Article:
If you have the time see "Accidental Eden-  Cuba, " especially the coral reefs.
Staghorn corals survive here.  The reef is still healthy-  you know why?  Cuba was forced to grow food organically because no fertiliser was available after the fall of the Soviet Union  ~50 years ago........there is advantage in being behind.  Modernity costs us a lot.....
What will happen now that America is showing interest in Cuba?

Friday, December 26, 2014

Information for US and UK Crocheters.**

There are differences in terminology and description between US and UK, EU, Aust for Crochet work.  Thanks to a CWA lady here are some Tables which might clear up any confusion:-

Please click on images to enlarge them.


Sunday, December 7, 2014

A Fibonacci Christmas Tree= Crocheted Cone **

In  December 2010 I posted "A Theoretical Fibonacci Christmas Tree".  Followed by Fibonacci Ripples and Cones.  Please click on image to see it better.

This year I will crochet the cone.....I will post this work  asap.
** Begin with flat "fibonacci ripples" to 89 stitches......mathematical modelling diagram will follow...


*** the cone on the card  is 6.5 cm diameter,  height 15 cm.
Happy Christmas !


The idea is that when a Crochet Pattern for Cones is determined,  then I can work on a Spiral Cone and this will continue on in a study of the tops (spires) of  SEASHELLS,  some of which are very pointy indeed,  even with height 9 x the base opening area.


21/12/2014  more:-

   It is made.  Base 89 then 55 then 34 then 21 then 13  etc.

Maybe I shall decorate it with beads,  make a trunk and stand....
next year....

Pattern to follow......

I am busy fixing my caravan so that snakes can't get in after the mice!  That's why no proper posts for a while.


27/12/2014  more:-
Click on image to see it more clearly.

Pattern for Model.
The circle underneath begins with a chain of 6 loops. 
Join with a slip stitch and then do the first crochet stitch into the same loop.
Keep a strand of different colour wool to indicate end of  each circular row. 
Next row increase to 11. (make 1 row.  ie 3 minus2)
Then increase to 21, (make 2 rows of 21. ie 5 -3)
then 34;  (4 rows;  ie 9 - 5)) 
Increase to 55;  (5 rows;  ie 14 - 9)
ie.  circumference 55 has radius 14 units,  radius 34 has 9 units;  distance between is 5 units.

(If you were to continue on this way, as the following Table shows, of increasing radii and circumferences ,  then you would make a Model of Fibonacci Ripples.)

I used single crochet stitch,  hook size 2.5,  green 4 ply equivalent cotton,
tho you might get better results with finer cotton or wool...
and you can use any stitch or size hook.

Increase to 89.  This is the base edge.
Then I did a dark green row tho you might like to differ.
make 14 rows of 89 stitches.
Decrease to 55;  then dark green and do 9 rows of 55.
Decrease to 34;  then dark green row;  6 rows of 34.
Decrease to 21; then dark green,  3 rows of 21.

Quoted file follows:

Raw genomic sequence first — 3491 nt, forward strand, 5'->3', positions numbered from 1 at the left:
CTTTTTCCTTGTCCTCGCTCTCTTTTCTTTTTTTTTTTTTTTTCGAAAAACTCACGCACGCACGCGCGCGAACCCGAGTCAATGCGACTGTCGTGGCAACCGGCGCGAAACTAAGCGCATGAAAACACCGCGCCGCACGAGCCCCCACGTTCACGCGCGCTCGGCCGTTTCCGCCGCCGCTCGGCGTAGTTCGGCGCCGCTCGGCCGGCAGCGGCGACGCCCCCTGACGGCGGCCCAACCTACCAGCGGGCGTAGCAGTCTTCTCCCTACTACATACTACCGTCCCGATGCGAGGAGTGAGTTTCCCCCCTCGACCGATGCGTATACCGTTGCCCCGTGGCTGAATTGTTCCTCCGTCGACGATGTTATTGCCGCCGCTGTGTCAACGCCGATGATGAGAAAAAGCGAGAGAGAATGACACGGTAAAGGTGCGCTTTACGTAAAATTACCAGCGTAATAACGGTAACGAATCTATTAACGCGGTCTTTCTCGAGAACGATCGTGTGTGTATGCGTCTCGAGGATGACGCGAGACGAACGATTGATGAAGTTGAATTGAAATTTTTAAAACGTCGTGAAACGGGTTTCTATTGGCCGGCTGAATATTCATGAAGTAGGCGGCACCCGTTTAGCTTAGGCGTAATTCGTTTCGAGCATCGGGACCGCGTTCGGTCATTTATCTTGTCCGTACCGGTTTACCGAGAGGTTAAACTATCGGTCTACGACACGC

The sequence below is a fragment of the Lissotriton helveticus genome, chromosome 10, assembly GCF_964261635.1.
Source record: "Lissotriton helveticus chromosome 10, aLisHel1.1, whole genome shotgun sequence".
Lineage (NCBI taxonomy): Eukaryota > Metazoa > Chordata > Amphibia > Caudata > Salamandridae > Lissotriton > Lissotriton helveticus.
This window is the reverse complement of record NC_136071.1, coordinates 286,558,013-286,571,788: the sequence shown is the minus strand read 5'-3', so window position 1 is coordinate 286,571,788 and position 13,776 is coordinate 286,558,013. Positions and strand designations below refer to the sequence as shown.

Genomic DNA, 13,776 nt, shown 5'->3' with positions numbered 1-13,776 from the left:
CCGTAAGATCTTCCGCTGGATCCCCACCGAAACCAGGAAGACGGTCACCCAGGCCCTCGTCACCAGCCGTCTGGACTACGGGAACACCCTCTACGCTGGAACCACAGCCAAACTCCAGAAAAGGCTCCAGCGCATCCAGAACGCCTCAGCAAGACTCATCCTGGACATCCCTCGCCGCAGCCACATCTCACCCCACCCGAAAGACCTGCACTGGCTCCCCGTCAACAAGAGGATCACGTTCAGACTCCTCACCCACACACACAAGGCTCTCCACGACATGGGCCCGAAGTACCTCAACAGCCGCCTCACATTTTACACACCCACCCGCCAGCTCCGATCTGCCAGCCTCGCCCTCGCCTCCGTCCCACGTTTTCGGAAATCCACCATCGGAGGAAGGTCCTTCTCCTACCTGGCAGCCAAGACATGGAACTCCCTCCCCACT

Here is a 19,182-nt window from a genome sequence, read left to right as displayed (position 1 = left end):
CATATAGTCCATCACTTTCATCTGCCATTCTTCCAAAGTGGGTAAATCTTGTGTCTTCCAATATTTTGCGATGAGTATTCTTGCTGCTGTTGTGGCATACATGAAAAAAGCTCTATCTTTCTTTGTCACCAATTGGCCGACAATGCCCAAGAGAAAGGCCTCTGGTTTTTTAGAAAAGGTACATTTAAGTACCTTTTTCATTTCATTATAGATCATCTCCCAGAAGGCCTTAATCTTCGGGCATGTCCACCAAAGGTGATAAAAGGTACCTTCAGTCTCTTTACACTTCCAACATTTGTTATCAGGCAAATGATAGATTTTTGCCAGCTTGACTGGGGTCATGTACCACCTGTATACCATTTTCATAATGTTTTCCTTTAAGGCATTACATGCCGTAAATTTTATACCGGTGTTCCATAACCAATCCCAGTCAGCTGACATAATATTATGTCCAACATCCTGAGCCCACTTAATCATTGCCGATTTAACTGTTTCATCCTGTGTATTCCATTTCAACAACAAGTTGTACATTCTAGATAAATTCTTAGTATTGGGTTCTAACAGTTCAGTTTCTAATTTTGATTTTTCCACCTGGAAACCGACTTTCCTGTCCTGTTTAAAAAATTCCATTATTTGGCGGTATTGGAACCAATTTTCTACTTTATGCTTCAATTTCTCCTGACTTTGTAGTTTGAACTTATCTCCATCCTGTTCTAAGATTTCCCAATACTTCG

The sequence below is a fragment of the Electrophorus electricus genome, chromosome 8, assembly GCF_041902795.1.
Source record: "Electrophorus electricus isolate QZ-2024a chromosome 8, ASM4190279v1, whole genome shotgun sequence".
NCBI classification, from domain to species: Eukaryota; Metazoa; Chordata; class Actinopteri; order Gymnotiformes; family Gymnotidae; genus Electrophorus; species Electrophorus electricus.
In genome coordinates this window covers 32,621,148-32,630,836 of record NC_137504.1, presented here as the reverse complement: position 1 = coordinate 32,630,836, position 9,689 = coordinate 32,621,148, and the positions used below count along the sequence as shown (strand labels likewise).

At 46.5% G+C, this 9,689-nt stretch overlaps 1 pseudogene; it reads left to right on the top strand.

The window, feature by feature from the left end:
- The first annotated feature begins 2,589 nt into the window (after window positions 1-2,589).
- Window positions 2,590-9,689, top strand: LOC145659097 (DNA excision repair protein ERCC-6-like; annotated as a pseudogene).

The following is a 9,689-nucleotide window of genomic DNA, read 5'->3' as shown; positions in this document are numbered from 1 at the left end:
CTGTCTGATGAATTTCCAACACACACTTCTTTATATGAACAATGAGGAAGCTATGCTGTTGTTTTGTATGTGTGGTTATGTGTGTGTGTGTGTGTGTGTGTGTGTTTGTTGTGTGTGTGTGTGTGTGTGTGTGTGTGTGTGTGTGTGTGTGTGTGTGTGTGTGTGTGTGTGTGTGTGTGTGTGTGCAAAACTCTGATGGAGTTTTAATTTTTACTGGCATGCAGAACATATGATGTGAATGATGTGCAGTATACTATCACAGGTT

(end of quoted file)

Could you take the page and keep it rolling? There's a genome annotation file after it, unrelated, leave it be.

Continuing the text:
Decrease to 13 which has 2 rows
Decrease to 8, then 5,   do it however way your work needs to make the pointy tip
=  not so easy-  might need to use finer hook for the tip.

You need to begin to pad the model at the end of the 21 stitch rows.
I was lucky to have some combed wool fleece.
(27/12/2014-  I have made some corrections to the above at 11:16 PM at night.)

** I forgot to say to make a cardboard circle to line the base before you put in padding.

I could make a shorter model 
eg to make a model 14 units tall 
see diagram Variations in size of Fibonacci Cones on this page. 
which is IAW the actual radius for a circle of 89 units' circumference.

***There is crochet information in the next post.  
US terms are different from UK, EU and Aust Crochet.****

Here is the Table for Fibonacci numbers.  Circumferences and corresponding radii.  
You can see that each radius is almost 1/10 of the next circumference in the Table -----
actually here are 2 Tables intertwined --- the Fibonacci Series and the 1/2 Fibonacci series.


One can figure out any cone size,  short or tall.   Pythagoras theorem.
Important to keep all in proportion.
 Some seashells, eg augers, may have height 9 x the base width.

Diagram:  Variations in Fibonacci Cone Sizes. 
Please click on image to enlarge it.                                                                              

Please click on images to increase size.
Cardboard Model.

One of these is correct = right hand spiral.

The Cone is made.

Spiral is drawn up the sides.

This may describe the spires of seashells....
one snips along the spiral line.....

This is the kind of shape I need to achieve when crocheting the tops of seashells.

I have measured inside and outside edges, using 1 cm caliper distance.

A young silky oak tree
along Burrangong Creek, Young.
It shows classical shape.

click on image to see more clearly-  origins of
christmas tree may have been Martin Luther,  or it may have been in Riga. Latvia.....
info from Facebook news feed.